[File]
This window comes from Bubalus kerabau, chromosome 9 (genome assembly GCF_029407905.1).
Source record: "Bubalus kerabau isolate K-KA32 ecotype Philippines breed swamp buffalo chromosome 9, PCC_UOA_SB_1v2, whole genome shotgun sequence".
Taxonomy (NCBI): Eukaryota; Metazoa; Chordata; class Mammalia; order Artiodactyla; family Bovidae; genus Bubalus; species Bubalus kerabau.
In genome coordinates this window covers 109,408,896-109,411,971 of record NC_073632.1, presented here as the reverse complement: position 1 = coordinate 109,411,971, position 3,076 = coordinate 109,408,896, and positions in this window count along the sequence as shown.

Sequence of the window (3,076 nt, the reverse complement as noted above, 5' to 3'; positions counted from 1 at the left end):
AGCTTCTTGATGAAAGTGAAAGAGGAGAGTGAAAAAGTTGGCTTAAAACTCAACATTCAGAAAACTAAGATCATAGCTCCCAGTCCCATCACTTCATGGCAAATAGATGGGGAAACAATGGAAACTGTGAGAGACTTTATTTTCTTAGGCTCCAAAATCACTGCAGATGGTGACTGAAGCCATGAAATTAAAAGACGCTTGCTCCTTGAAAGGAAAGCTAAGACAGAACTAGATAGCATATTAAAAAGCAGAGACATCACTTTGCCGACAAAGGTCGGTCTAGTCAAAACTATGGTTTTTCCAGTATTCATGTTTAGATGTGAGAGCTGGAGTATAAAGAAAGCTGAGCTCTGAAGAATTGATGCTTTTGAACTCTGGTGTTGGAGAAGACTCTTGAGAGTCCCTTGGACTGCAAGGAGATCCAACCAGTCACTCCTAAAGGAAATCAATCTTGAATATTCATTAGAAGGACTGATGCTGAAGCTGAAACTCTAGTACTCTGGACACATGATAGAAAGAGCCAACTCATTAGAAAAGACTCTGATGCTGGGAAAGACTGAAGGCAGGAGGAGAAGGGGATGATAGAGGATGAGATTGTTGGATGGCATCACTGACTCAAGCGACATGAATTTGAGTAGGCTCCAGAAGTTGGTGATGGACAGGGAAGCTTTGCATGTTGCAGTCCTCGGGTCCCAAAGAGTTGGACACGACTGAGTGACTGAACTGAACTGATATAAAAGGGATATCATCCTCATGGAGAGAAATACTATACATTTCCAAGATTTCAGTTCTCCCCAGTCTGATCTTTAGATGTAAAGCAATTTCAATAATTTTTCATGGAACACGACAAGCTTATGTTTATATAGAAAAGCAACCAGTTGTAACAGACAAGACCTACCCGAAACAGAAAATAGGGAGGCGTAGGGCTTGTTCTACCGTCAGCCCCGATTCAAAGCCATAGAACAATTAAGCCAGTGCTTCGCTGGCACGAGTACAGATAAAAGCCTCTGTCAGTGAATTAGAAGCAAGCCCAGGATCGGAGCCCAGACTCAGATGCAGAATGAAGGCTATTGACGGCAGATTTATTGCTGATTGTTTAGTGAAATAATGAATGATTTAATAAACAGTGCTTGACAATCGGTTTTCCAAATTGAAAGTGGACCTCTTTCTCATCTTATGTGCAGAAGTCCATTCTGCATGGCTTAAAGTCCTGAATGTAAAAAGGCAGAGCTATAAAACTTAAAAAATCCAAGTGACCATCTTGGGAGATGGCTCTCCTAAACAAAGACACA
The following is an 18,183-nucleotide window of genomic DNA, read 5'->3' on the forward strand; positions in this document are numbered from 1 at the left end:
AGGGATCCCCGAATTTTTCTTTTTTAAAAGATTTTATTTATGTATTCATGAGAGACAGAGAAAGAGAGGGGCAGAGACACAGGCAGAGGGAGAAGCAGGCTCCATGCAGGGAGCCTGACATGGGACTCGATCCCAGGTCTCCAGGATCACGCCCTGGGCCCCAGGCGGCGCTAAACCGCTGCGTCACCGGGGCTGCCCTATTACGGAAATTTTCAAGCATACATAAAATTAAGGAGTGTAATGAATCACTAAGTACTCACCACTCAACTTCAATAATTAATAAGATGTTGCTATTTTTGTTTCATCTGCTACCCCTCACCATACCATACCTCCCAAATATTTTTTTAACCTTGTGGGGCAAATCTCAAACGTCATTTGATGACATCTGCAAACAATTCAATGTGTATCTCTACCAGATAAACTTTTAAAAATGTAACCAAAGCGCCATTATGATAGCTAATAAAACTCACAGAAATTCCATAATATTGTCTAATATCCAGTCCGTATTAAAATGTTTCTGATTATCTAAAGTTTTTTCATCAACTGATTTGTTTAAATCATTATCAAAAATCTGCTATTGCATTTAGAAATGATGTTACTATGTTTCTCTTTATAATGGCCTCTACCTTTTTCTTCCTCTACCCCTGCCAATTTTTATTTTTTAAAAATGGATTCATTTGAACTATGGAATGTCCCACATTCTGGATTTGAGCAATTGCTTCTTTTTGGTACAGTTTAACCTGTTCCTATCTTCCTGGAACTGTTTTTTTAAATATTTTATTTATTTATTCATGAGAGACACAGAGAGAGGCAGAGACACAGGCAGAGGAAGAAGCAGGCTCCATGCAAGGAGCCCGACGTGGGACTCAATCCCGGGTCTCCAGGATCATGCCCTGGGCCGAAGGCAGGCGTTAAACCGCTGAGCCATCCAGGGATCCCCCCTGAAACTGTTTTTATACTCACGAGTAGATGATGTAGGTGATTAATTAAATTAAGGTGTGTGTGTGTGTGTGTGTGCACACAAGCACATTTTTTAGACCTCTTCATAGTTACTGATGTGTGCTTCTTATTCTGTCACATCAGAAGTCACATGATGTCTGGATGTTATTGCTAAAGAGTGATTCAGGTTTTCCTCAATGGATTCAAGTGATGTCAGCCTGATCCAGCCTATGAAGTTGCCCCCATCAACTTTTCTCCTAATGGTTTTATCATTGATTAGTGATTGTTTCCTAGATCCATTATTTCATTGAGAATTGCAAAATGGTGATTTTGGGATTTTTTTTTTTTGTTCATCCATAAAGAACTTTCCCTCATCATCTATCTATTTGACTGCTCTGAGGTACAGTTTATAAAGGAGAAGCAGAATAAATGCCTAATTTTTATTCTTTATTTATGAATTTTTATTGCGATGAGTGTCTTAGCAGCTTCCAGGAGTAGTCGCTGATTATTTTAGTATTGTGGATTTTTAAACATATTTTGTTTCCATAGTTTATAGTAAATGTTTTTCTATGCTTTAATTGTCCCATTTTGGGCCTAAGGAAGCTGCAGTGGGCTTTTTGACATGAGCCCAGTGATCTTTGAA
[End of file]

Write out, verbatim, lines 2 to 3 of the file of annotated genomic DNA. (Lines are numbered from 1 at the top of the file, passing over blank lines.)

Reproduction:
Source record: "Bubalus kerabau isolate K-KA32 ecotype Philippines breed swamp buffalo chromosome 9, PCC_UOA_SB_1v2, whole genome shotgun sequence".
Taxonomy (NCBI): Eukaryota; Metazoa; Chordata; class Mammalia; order Artiodactyla; family Bovidae; genus Bubalus; species Bubalus kerabau.